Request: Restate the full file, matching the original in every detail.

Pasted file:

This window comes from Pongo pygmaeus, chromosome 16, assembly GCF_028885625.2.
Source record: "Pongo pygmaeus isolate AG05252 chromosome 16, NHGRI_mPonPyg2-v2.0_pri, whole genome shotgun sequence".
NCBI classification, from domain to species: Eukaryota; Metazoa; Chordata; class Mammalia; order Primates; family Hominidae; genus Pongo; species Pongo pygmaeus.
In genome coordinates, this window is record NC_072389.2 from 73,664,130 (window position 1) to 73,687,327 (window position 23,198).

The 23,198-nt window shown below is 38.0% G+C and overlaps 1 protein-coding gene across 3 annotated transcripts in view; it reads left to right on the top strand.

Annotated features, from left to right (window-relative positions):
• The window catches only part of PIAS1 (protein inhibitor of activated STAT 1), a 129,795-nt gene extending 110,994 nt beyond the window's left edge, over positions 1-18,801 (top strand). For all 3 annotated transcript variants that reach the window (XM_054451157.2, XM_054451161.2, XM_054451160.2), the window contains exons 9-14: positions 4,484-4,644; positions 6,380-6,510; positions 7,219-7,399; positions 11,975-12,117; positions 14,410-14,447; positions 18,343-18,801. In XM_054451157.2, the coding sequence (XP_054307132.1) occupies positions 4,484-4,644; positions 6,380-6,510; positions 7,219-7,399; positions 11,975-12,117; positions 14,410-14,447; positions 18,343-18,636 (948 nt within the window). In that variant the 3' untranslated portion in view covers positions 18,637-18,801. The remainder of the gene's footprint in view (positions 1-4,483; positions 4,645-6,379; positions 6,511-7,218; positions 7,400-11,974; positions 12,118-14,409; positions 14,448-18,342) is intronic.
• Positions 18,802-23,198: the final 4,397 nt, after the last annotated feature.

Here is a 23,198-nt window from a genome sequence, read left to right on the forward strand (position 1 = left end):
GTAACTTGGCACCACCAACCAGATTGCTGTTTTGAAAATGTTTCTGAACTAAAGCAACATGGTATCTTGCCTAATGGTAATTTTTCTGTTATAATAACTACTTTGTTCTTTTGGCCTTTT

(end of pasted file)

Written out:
This window comes from Pongo pygmaeus, chromosome 16, assembly GCF_028885625.2.
Source record: "Pongo pygmaeus isolate AG05252 chromosome 16, NHGRI_mPonPyg2-v2.0_pri, whole genome shotgun sequence".
NCBI classification, from domain to species: Eukaryota; Metazoa; Chordata; class Mammalia; order Primates; family Hominidae; genus Pongo; species Pongo pygmaeus.
In genome coordinates, this window is record NC_072389.2 from 73,664,130 (window position 1) to 73,687,327 (window position 23,198).

The 23,198-nt window shown below is 38.0% G+C and overlaps 1 protein-coding gene across 3 annotated transcripts in view; it reads left to right on the top strand.

Annotated features, from left to right (window-relative positions):
• The window catches only part of PIAS1 (protein inhibitor of activated STAT 1), a 129,795-nt gene extending 110,994 nt beyond the window's left edge, over positions 1-18,801 (top strand). For all 3 annotated transcript variants that reach the window (XM_054451157.2, XM_054451161.2, XM_054451160.2), the window contains exons 9-14: positions 4,484-4,644; positions 6,380-6,510; positions 7,219-7,399; positions 11,975-12,117; positions 14,410-14,447; positions 18,343-18,801. In XM_054451157.2, the coding sequence (XP_054307132.1) occupies positions 4,484-4,644; positions 6,380-6,510; positions 7,219-7,399; positions 11,975-12,117; positions 14,410-14,447; positions 18,343-18,636 (948 nt within the window). In that variant the 3' untranslated portion in view covers positions 18,637-18,801. The remainder of the gene's footprint in view (positions 1-4,483; positions 4,645-6,379; positions 6,511-7,218; positions 7,400-11,974; positions 12,118-14,409; positions 14,448-18,342) is intronic.
• Positions 18,802-23,198: the final 4,397 nt, after the last annotated feature.

Here is a 23,198-nt window from a genome sequence, read left to right on the forward strand (position 1 = left end):
GTAACTTGGCACCACCAACCAGATTGCTGTTTTGAAAATGTTTCTGAACTAAAGCAACATGGTATCTTGCCTAATGGTAATTTTTCTGTTATAATAACTACTTTGTTCTTTTGGCCTTTT